The Supply Chain Management application of Theory of Constraints has no equal in any other improvement technology
The term Supply Chain Management is often misused, becoming a fancy designation for a Materials, Distribution or even Purchasing Management position.
For most “enlightened” managers, though, Supply Chain Management usually translates to less inventory, more velocity, and improved availability along some or all of the supply chain.
Now, Theory of Constraints certainly offers this same outcome.
At the plant level, just one link in the chain, Synchronous Manufacturing provides for the shortest in-plant lead times. I review this in the Synchronous Manufacturing application section.
And upstream and downstream the TOC Distribution solution provides a mechanism for a “pull” replenishment system that has advantages over the more common mechanisms. I review this in the Distribution Management section.
And on top of that we have the Buffer Management technique to support continuous improvement of processes along the supply chain.
But TOC also offers a dimension to the supply chain that has no equivalent in other bodies of knowledge, one that provides the potential for very aggressive growth.
To get there from here, you need to have some idea of the the concept of a Theory of Constraints “Mafia Offer” … I describe it in more detail in the Marketing Solution application but for now, just be aware that the TOC provides a powerful analytical tool to identify a company’s deep-rooted core problems and the negative effects of such a problem on the company’s performance.
The core problem is likely one that the company itself is entirely unaware of as a problem … it most likely considers it to be simply the “way things have to be in this industry.” Unavoidable, not worth thinking about.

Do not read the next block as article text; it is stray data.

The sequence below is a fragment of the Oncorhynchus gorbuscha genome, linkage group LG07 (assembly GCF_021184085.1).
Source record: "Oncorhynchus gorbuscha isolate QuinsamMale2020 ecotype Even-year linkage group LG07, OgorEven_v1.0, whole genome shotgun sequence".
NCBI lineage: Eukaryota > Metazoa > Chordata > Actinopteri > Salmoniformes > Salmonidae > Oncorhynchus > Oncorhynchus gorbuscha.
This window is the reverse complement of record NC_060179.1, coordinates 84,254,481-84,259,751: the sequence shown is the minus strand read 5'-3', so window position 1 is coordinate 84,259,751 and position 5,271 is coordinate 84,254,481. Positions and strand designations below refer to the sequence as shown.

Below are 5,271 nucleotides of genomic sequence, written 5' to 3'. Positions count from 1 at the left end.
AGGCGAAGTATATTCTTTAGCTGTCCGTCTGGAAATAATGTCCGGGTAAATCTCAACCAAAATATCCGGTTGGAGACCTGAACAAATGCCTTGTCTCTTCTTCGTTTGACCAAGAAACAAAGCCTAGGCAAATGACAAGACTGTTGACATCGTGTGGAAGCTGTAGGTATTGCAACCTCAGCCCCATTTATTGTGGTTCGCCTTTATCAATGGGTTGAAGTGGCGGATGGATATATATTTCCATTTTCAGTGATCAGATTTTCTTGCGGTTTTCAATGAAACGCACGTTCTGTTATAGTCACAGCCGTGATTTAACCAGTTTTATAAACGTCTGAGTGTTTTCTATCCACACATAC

If you’re able to package your offer – products, services, with all associated policies etc – in such a way that it relieves the core problem and some or all of the headaches, you have the basis for a Mafia Offer. The more headaches you solve, the more Unrefusable it is.
And if that core problem you relieve enables the downstream company to substantially increase its sales … then you’ve just substantially increased your sales, without adding another customer.
Now, think of the downstream supply chain in these terms. Go one step downstream … analyze to identify their core problem, using the TOC technique … is there some change you can make to your product and/or services that will relieve that company’s (or even better, that market’s) core problem and symptoms such that they will increase their sales?
Yes? Then start the Mafia Offer process.
No? Then look to the next step downstream, and ask the same question.
Now, simply increasing the velocity through the supply chain all by itself might have the potential to help the supply chain sell more product – for example, when everyone else waits 10 weeks for furniture, then if your supply chain can deliver in 3 or 4 weeks you have a terrific opportunity.
Similarly, improving the service level to downstream customers can do that, too.
But sometimes you can achieve both of these and an inventory reduction and you will definitely have some benefits … but not necessarily increased sales. It’s wrong to assume that increased velocity and improved availability automatically translates to increased sales.
The TOC approach therefore offers you a couple of things.
1. Tools to ensure that increased velocity and availability will actually lead to improved sales. These two performance improvements might be necessary … but might not, by themselves, be enough.
2. Tools to identify other improvements you can make to your offering that WILL lead to improved sales downstream. These might not even need improvements to the velocity and availability factors.
This way of thinking can provide opportunities for sales growth so large that they justify a company building its strategy around it. Which is another application you should check out – Strategic Planning.
Or, Return home: Fast, massive performance improvements